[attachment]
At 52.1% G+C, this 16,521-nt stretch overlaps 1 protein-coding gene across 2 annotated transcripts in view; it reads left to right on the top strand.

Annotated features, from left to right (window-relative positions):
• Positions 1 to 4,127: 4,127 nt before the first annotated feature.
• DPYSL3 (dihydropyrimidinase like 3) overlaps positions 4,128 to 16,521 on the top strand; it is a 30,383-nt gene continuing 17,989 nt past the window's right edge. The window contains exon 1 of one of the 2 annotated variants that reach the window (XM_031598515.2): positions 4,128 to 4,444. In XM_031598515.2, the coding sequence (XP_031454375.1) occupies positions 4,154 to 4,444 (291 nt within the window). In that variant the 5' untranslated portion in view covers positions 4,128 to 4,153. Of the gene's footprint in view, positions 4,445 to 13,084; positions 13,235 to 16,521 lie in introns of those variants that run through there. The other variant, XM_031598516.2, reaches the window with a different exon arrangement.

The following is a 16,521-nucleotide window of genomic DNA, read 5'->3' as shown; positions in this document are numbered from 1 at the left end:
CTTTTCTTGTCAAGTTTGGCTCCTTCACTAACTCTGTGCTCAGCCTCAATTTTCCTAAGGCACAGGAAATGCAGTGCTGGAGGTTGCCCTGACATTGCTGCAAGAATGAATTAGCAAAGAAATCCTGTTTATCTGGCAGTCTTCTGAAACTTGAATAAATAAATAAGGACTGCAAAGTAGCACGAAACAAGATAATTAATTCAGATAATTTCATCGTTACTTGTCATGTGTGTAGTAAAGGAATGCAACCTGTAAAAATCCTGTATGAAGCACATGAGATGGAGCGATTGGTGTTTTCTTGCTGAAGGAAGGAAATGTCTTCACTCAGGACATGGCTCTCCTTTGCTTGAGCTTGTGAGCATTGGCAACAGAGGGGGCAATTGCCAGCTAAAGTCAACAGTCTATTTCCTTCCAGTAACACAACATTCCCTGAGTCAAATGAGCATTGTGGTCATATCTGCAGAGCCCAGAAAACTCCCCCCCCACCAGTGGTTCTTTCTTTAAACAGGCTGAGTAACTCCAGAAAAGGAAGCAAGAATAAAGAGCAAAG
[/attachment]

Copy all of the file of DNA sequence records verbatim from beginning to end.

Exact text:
At 52.1% G+C, this 16,521-nt stretch overlaps 1 protein-coding gene across 2 annotated transcripts in view; it reads left to right on the top strand.

Annotated features, from left to right (window-relative positions):
• Positions 1 to 4,127: 4,127 nt before the first annotated feature.
• DPYSL3 (dihydropyrimidinase like 3) overlaps positions 4,128 to 16,521 on the top strand; it is a 30,383-nt gene continuing 17,989 nt past the window's right edge. The window contains exon 1 of one of the 2 annotated variants that reach the window (XM_031598515.2): positions 4,128 to 4,444. In XM_031598515.2, the coding sequence (XP_031454375.1) occupies positions 4,154 to 4,444 (291 nt within the window). In that variant the 5' untranslated portion in view covers positions 4,128 to 4,153. Of the gene's footprint in view, positions 4,445 to 13,084; positions 13,235 to 16,521 lie in introns of those variants that run through there. The other variant, XM_031598516.2, reaches the window with a different exon arrangement.

The following is a 16,521-nucleotide window of genomic DNA, read 5'->3' as shown; positions in this document are numbered from 1 at the left end:
CTTTTCTTGTCAAGTTTGGCTCCTTCACTAACTCTGTGCTCAGCCTCAATTTTCCTAAGGCACAGGAAATGCAGTGCTGGAGGTTGCCCTGACATTGCTGCAAGAATGAATTAGCAAAGAAATCCTGTTTATCTGGCAGTCTTCTGAAACTTGAATAAATAAATAAGGACTGCAAAGTAGCACGAAACAAGATAATTAATTCAGATAATTTCATCGTTACTTGTCATGTGTGTAGTAAAGGAATGCAACCTGTAAAAATCCTGTATGAAGCACATGAGATGGAGCGATTGGTGTTTTCTTGCTGAAGGAAGGAAATGTCTTCACTCAGGACATGGCTCTCCTTTGCTTGAGCTTGTGAGCATTGGCAACAGAGGGGGCAATTGCCAGCTAAAGTCAACAGTCTATTTCCTTCCAGTAACACAACATTCCCTGAGTCAAATGAGCATTGTGGTCATATCTGCAGAGCCCAGAAAACTCCCCCCCCACCAGTGGTTCTTTCTTTAAACAGGCTGAGTAACTCCAGAAAAGGAAGCAAGAATAAAGAGCAAAG